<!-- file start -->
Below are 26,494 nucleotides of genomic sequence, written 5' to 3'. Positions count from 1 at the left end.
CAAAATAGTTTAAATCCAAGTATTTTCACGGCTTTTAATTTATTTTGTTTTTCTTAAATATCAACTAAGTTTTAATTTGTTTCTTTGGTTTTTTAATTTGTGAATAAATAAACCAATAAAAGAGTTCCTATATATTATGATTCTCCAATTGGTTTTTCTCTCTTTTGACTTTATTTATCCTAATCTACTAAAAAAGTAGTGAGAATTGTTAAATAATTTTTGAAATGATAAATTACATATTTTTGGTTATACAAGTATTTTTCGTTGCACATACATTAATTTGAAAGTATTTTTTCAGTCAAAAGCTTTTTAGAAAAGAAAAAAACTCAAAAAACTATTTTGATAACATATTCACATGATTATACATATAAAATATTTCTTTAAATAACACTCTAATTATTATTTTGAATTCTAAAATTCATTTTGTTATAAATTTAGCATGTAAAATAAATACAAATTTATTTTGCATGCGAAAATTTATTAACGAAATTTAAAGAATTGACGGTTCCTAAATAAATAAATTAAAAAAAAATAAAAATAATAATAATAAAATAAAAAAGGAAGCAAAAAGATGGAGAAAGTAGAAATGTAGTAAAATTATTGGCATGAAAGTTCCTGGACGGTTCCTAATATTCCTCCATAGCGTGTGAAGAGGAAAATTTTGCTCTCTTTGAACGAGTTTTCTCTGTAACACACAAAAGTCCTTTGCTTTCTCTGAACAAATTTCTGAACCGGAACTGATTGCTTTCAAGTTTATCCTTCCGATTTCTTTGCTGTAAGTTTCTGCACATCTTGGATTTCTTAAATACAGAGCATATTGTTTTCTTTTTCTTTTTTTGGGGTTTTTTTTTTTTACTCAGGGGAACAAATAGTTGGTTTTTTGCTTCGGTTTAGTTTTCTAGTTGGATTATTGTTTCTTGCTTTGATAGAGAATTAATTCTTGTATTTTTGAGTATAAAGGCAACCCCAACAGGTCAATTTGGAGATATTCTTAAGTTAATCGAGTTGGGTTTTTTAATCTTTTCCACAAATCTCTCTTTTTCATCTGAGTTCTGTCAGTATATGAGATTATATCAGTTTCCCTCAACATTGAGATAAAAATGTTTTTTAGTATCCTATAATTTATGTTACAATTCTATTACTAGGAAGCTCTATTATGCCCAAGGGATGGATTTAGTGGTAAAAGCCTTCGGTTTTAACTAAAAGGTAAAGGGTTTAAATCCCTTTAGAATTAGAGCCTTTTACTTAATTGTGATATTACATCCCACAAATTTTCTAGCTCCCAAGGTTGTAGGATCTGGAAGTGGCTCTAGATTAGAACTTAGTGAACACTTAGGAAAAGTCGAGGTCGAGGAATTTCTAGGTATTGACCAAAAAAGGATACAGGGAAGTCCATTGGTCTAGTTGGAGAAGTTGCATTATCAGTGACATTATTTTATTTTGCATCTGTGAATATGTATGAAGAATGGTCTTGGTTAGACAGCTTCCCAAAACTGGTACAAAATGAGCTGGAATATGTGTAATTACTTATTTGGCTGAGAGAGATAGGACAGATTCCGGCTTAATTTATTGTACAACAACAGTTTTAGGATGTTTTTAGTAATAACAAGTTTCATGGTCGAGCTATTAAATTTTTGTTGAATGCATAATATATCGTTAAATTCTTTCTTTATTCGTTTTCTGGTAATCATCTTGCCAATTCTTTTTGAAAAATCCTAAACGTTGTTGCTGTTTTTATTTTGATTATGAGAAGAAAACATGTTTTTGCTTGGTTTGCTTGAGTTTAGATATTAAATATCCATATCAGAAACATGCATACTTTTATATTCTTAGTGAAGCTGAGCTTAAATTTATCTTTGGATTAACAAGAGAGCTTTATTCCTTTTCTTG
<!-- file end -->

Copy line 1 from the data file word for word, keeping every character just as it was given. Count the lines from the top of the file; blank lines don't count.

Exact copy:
Below are 26,494 nucleotides of genomic sequence, written 5' to 3'. Positions count from 1 at the left end.